that the move to Australia would only be a positive thing.
So when it came to lifestyle, was it home or away?
Noah, why did you vote for the UK?
Everything's just been great today,
spending time with the kids, just going out as a family.
These are the sort of things we don't get to do in the UK.
With a clean sweep for the Aussie lifestyle,
Lauren's dream was well on course.
But for life down under to become a reality, the figures had to add up.
We had prepared a comparison of expenses to help them
work out the difference between cost of living in Perth and the UK.
First up, was the weekly food shop.
-Chicken breast fillets.
-£10 in the UK.
£9.50 in Australia.
-So that's £7.56 per week...
So over all, monthly,
we're out of pocket by £32.76.
That's not too bad.
The monthly food bill was over but manageable.
But what about the other costs of living down under?
The couple based their calculations on the dream property they saw.
Back in the UK, they had a small mortgage.
In Australia, it would have almost tripled.
So it goes from £380 a month to £974.
That's a massive amount.
So, adding everything up, were they better or worse off in Australia?
That gives us £760.44...
The figures were daunting,
but both Lee and Lauren could earn more down under.
Still we're better off...
..by £291.63 per month, based on property three.
That's approximately £3,500 better off per year down under.
So how does that make you feel?
It just means that we can afford to live here in the dream home.
A really nice house.
Dream home and dream lifestyle, but was it a dream result?
Based on today's financial information, our vote goes to...
I think, overall, it's going to be Australia all the way.
Mm. I think you're right. It's a win-win.
Lauren was almost home and dry with her mission to move,
but there was one final hurdle to overcome.
Lee made it clear he would struggle with breaking strong ties at home.
While Lulu and Noah spent time with a childminder,
the couple sat down to watch a DVD of messages from home.
-Hi, Lee and Lauren.
-Hi, Lee. Hi, Lauren.
Hi, guys. I hope you're having a good time down there.
Lee's a really patient guy.
He's always been very, very thoughtful.
Lauren is, um...
I would say she would describe herself as high maintenance.
Lauren and Lee are a really good couple,
they're really supportive of each other.
It will be strange especially
because Lee has always put my carpets down for me. I'll miss that.
All our family, he has.
That'll be a big wrench from me now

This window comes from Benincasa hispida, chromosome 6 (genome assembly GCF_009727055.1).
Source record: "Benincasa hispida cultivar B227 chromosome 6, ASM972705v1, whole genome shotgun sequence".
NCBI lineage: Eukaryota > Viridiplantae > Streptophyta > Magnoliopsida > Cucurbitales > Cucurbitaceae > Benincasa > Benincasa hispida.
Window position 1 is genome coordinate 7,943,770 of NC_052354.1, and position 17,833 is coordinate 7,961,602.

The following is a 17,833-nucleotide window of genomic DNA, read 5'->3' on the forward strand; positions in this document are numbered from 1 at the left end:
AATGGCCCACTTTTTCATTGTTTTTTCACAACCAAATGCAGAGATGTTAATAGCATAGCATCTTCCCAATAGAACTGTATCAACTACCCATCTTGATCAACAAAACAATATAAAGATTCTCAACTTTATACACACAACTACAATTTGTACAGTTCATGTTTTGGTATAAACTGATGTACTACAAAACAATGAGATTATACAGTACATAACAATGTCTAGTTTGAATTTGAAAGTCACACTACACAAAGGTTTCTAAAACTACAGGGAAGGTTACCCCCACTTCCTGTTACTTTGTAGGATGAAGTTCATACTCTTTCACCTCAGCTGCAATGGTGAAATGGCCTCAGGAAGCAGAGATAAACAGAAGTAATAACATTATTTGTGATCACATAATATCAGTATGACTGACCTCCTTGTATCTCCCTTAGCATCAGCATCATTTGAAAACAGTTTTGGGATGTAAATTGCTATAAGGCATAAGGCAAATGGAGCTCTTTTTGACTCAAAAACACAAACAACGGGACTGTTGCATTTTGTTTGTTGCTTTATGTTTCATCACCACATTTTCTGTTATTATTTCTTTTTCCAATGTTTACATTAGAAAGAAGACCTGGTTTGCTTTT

having to go somewhere and pay full price for carpets.
I do love to be with the kids.
They are very, very precious to me,
always have been and always will be.
They'll be missed,
especially birthdays and Christmas times and things like that,
it will be hard not having them around the house.
They have been good friends over the last 10, 15 years, particularly.
I would wish them well and hope that they're very happy there.
It won't be the same round here without you, definitely not.
We all know that.
We just want you to know we'll miss you lots,
miss the kids more than anything growing up,
we wish you all the luck in the world
and have a fantastic life if you do decide to go.
I hope the decision you make is the right one,
but I'm sure everyone be happy for you, whichever decision you make.
I'll always miss them. I just...
You know, it's upsetting, really.
Oh, God that was really hard.
I didn't think your mum and dad were going to get that upset.
No, well, I kind of expected it from my dad but not from my mum.
I think it just hits home what you are going to be leaving.
Emotionally, there's a lot.
Messages from friends and family
provided Lauren and Lee with a heartfelt reminder
of what they'd be giving up if they made the move.
It's hard to know which way to go.
I think the biggest wrench is the emotional one.
I think that's something that he really would struggle with.
Even now, still every five minutes,
I still keep sort of changing my mind.
I'm just hoping that he's completely on board
and that he is coming round to my way of thinking
that it's the best possible move for us and the children.
It was time to decide where the Ramoths
would spend the rest of their lives.